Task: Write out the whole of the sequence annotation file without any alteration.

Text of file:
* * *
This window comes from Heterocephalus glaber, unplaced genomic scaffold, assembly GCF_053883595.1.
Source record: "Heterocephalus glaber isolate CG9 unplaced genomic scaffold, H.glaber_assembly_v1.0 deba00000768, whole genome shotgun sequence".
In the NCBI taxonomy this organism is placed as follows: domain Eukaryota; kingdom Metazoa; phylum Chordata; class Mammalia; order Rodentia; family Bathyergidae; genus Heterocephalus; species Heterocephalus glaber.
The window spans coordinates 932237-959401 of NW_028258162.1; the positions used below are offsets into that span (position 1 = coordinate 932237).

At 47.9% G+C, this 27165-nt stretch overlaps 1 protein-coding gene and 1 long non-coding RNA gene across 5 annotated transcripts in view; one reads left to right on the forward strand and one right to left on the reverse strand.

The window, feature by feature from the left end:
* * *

This window comes from Heterocephalus glaber, unplaced genomic scaffold, assembly GCF_053883595.1.
Source record: "Heterocephalus glaber isolate CG9 unplaced genomic scaffold, H.glaber_assembly_v1.0 deba00000768, whole genome shotgun sequence".
In the NCBI taxonomy this organism is placed as follows: domain Eukaryota; kingdom Metazoa; phylum Chordata; class Mammalia; order Rodentia; family Bathyergidae; genus Heterocephalus; species Heterocephalus glaber.
The window spans coordinates 932237-959401 of NW_028258162.1; the positions used below are offsets into that span (position 1 = coordinate 932237).

At 47.9% G+C, this 27165-nt stretch overlaps 1 protein-coding gene and 1 long non-coding RNA gene across 5 annotated transcripts in view; one reads left to right on the forward strand and one right to left on the reverse strand.

The window, feature by feature from the left end: